Category: Worthless Services
Written by: Benjamin Waters
On October 24, the Department of Justice (“DOJ”) announced a $145 million False Claims Act settlement with a national skilled nursing facility provider that operates more than 200 skilled nursing facilities (the “Company”) and its individual owner. The settlement has been touted as the largest in the DOJ’s history with a skilled nursing facility (“SNF”) chain. According to the DOJ’s announcement, the lawsuit alleged that the chain had knowingly caused its SNFs to submit false claims for rehabilitation therapy services that were “not reasonable, necessary or skilled.”
The settlement also involved the entry into a corporate integrity agreement (“CIA”) with the Department of Health and Human Services Office of Inspector General. The CIA requires an independent review of the medical necessity of the services billed to Medicare for five years.
For the treatment of their residents, SNFs are paid a per diem rate under Medicare’s prospective payment system (“PPS”). The PPS sets the per diem rate based on the level of care required to treat a patient with similar needs. To do this, each patient is assigned a resource utilization group (“RUG”). A patient’s RUG is determined based on the number of skilled therapy minutes the resident receives each week, the number of disciplines (occupational therapy, physical therapy and speech language pathology) of therapy the patient receives and other facility considerations. The highest RUG level, and the greatest reimbursement, is for the “Ultra High” group. To be classified as Ultra High, a patient must receive a minimum of 720 minutes of skilled therapy per week from at least two therapy disciplines. The medical necessity of such treatment, and the level of care needed, must also be certified and re-certified by the SNF at regular intervals of each patient’s stay.
The U.S. Government alleged that the Company engaged in a “systematic effort” to increase government billings by providing patients with an excessive amount of therapy each week and treating the patients for as long as possible, “irrespective of the clinical needs of the patients.” In doing so, the government beneficiaries were alleged to have been placed in an Ultra High RUG, which resulted in significantly higher reimbursement than would have been obtained if each resident had been appropriately evaluated.
To drive up the number of therapy minutes provided, the Company allegedly had its therapists provide generic and non-individualized services and allegedly instructed therapists to bill for services that should have been provided by aides, nurses and other non-therapists. These allegations further contended that this improper behavior was motivated by unrealistic and uninformed therapy goals set by those at the corporate level. The complaint alleged that individuals and SNFs who achieved therapy goals were rewarded, and those who failed to meet goals were punished. As a result of this corporate policy, it was alleged that all patients began their treatment with 2.5 hours of therapy a day, regardless of medical necessity, and that any objections to the amount of therapy provided were rejected and compliance hotline complaints were ignored. Finally, the allegations contend that physicians certified the medical necessity of the ongoing treatment without ever seeing the patient and that some physicians pre-signed blank certifications to be filled out later by the Company’s staff.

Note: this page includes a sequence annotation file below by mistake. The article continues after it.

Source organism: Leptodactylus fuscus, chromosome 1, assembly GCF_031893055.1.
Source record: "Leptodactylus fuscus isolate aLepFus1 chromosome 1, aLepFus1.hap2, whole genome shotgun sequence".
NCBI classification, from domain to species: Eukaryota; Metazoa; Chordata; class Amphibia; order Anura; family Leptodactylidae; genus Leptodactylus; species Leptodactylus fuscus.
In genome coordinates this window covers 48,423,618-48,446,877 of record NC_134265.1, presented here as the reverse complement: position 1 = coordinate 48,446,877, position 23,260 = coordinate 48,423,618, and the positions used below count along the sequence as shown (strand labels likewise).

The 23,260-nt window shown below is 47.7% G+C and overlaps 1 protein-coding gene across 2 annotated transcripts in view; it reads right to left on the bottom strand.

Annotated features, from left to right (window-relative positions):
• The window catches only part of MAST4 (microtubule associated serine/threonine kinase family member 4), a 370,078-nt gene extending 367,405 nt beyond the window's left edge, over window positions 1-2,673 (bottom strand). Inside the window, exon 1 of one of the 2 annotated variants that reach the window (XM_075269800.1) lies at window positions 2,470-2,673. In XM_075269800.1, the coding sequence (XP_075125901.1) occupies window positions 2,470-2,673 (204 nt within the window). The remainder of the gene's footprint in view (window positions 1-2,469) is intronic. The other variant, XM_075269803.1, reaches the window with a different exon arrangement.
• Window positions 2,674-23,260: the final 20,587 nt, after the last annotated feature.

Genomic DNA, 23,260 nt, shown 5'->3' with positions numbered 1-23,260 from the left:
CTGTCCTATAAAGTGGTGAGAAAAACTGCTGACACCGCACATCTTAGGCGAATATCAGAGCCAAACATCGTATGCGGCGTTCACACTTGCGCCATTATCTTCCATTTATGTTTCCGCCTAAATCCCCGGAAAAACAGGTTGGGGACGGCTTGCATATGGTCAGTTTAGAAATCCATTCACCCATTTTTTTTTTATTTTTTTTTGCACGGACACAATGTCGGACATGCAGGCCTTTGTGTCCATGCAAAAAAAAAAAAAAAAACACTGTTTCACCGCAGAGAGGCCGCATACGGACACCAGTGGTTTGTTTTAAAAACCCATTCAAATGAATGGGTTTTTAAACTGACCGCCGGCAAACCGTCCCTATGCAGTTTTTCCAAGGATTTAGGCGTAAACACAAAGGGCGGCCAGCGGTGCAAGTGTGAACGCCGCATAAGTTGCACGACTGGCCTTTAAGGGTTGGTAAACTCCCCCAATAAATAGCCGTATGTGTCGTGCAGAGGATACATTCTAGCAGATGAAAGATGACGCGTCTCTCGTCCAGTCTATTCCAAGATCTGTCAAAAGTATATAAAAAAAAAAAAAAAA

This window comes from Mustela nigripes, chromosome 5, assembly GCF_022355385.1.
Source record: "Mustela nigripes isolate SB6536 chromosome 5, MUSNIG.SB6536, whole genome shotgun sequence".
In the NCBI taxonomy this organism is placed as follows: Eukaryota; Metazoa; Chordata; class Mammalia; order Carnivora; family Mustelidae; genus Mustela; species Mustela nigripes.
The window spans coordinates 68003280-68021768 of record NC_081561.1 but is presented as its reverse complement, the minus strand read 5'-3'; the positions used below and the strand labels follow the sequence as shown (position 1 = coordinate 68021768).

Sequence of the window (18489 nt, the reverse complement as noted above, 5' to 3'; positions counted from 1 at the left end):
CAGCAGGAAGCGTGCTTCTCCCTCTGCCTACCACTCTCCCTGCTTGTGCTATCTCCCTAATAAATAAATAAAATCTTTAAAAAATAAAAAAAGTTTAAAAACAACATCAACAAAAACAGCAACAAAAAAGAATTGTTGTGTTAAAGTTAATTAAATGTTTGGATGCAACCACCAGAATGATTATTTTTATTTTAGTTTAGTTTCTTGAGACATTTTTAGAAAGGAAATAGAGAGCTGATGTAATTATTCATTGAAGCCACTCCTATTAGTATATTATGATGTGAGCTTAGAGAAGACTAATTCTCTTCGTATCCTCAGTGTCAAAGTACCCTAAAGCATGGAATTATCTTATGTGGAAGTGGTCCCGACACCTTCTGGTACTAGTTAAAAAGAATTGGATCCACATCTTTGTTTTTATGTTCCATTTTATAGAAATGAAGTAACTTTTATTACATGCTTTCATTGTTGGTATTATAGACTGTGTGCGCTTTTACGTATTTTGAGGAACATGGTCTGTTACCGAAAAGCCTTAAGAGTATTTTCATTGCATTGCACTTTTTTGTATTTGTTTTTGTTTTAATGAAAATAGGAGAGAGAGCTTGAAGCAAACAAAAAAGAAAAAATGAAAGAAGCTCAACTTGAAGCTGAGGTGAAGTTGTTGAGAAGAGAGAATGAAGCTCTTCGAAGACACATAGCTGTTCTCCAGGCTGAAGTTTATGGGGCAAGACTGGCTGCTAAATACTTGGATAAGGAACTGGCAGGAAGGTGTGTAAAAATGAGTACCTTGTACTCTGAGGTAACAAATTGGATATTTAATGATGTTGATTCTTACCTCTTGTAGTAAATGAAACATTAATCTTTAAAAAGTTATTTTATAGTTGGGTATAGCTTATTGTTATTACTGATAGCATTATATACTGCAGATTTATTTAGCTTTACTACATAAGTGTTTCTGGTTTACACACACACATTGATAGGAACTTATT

Both the Company and the Company’s owner entered into settlements with the government, for a total settlement amount of $145 million. This is consistent with the Yates Memo of September 2015 in which Sally Quillian Yates, Deputy Attorney General, announced the government’s intent to focus on holding corporate leadership, as well as corporate entities, liable for misconduct. The settlement did not include an admission of wrongdoing by the Company or the Company’s owner.
The scrutiny of SNFs has been a consistent and ongoing emphasis for the government over the past several years. The 2016 OIG Work Plan, which describes the OIG’s enforcement and audit priorities for the upcoming year, indicates that SNFs have increasingly billed for the highest level of therapy. Based on the enforcement attention in this area, SNFs should carefully scrutinize how therapy is provided to its patients and ensure that the amount of therapy provided is medically necessary and set by qualified individuals. More so than ever before, there is a critical need for SNFs to ensure they have robust, working compliance programs that appropriately investigate any complaints.
Finally, the individual settlement is consistent with the government’s articulated focus on individual liability. Corporate decision-makers should be mindful of these developments and, in certain situations, consider engaging independent legal counsel related to potential compliance matters for both the corporation and individuals.
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Posted on February 10, 2016 in Damages, False Certification, Statutes and Regulations, Worthless Services
Written by: David B. Honig
Some court decisions are so marvelous, so great at cutting through all the legal argument and theoretical absurdity, that they deserve to be quoted at length. On February 4, 2016, the Hon. Raymond M. Kethledge of the Sixth Circuit Court of Appeals wrote just such an opinion. What follows is the first paragraph of that opinion in its entirety.
Written by: Drew B. Howk
The Eleventh Circuit ruled last week that a conviction for criminal health care fraud against the owner of nursing home facilities was constitutional. The Court held that the government’s “worthless service” theory of fraudulent billing was not unconstitutional.